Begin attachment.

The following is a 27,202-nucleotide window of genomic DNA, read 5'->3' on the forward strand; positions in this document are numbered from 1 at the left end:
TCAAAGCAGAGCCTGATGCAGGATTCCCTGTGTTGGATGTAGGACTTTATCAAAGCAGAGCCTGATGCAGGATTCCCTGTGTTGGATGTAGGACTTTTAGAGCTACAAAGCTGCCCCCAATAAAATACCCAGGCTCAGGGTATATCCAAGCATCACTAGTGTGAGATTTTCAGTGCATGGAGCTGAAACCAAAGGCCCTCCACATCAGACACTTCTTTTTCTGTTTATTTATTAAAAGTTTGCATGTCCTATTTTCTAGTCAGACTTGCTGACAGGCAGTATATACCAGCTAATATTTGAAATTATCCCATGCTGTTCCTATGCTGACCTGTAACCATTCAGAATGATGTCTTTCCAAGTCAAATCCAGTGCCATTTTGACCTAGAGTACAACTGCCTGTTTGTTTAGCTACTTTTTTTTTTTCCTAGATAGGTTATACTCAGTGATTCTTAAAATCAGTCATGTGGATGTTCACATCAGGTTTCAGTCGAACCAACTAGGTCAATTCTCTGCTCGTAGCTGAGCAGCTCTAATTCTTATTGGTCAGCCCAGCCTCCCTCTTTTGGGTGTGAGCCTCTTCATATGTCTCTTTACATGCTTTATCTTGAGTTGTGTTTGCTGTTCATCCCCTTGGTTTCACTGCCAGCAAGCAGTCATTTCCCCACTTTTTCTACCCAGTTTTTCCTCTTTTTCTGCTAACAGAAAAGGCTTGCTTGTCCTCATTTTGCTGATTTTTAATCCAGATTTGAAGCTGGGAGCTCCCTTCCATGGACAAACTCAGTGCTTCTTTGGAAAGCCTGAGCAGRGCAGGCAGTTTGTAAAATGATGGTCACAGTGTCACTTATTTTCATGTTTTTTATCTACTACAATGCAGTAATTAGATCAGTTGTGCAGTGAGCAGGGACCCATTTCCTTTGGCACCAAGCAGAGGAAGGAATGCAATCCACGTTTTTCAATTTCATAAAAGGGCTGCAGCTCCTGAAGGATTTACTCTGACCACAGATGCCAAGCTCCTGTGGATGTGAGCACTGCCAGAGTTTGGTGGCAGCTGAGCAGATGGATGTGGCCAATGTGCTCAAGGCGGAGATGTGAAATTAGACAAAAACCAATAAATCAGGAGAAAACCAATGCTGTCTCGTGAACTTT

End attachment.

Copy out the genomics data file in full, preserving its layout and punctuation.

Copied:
The following is a 27,202-nucleotide window of genomic DNA, read 5'->3' on the forward strand; positions in this document are numbered from 1 at the left end:
TCAAAGCAGAGCCTGATGCAGGATTCCCTGTGTTGGATGTAGGACTTTATCAAAGCAGAGCCTGATGCAGGATTCCCTGTGTTGGATGTAGGACTTTTAGAGCTACAAAGCTGCCCCCAATAAAATACCCAGGCTCAGGGTATATCCAAGCATCACTAGTGTGAGATTTTCAGTGCATGGAGCTGAAACCAAAGGCCCTCCACATCAGACACTTCTTTTTCTGTTTATTTATTAAAAGTTTGCATGTCCTATTTTCTAGTCAGACTTGCTGACAGGCAGTATATACCAGCTAATATTTGAAATTATCCCATGCTGTTCCTATGCTGACCTGTAACCATTCAGAATGATGTCTTTCCAAGTCAAATCCAGTGCCATTTTGACCTAGAGTACAACTGCCTGTTTGTTTAGCTACTTTTTTTTTTTCCTAGATAGGTTATACTCAGTGATTCTTAAAATCAGTCATGTGGATGTTCACATCAGGTTTCAGTCGAACCAACTAGGTCAATTCTCTGCTCGTAGCTGAGCAGCTCTAATTCTTATTGGTCAGCCCAGCCTCCCTCTTTTGGGTGTGAGCCTCTTCATATGTCTCTTTACATGCTTTATCTTGAGTTGTGTTTGCTGTTCATCCCCTTGGTTTCACTGCCAGCAAGCAGTCATTTCCCCACTTTTTCTACCCAGTTTTTCCTCTTTTTCTGCTAACAGAAAAGGCTTGCTTGTCCTCATTTTGCTGATTTTTAATCCAGATTTGAAGCTGGGAGCTCCCTTCCATGGACAAACTCAGTGCTTCTTTGGAAAGCCTGAGCAGRGCAGGCAGTTTGTAAAATGATGGTCACAGTGTCACTTATTTTCATGTTTTTTATCTACTACAATGCAGTAATTAGATCAGTTGTGCAGTGAGCAGGGACCCATTTCCTTTGGCACCAAGCAGAGGAAGGAATGCAATCCACGTTTTTCAATTTCATAAAAGGGCTGCAGCTCCTGAAGGATTTACTCTGACCACAGATGCCAAGCTCCTGTGGATGTGAGCACTGCCAGAGTTTGGTGGCAGCTGAGCAGATGGATGTGGCCAATGTGCTCAAGGCGGAGATGTGAAATTAGACAAAAACCAATAAATCAGGAGAAAACCAATGCTGTCTCGTGAACTTT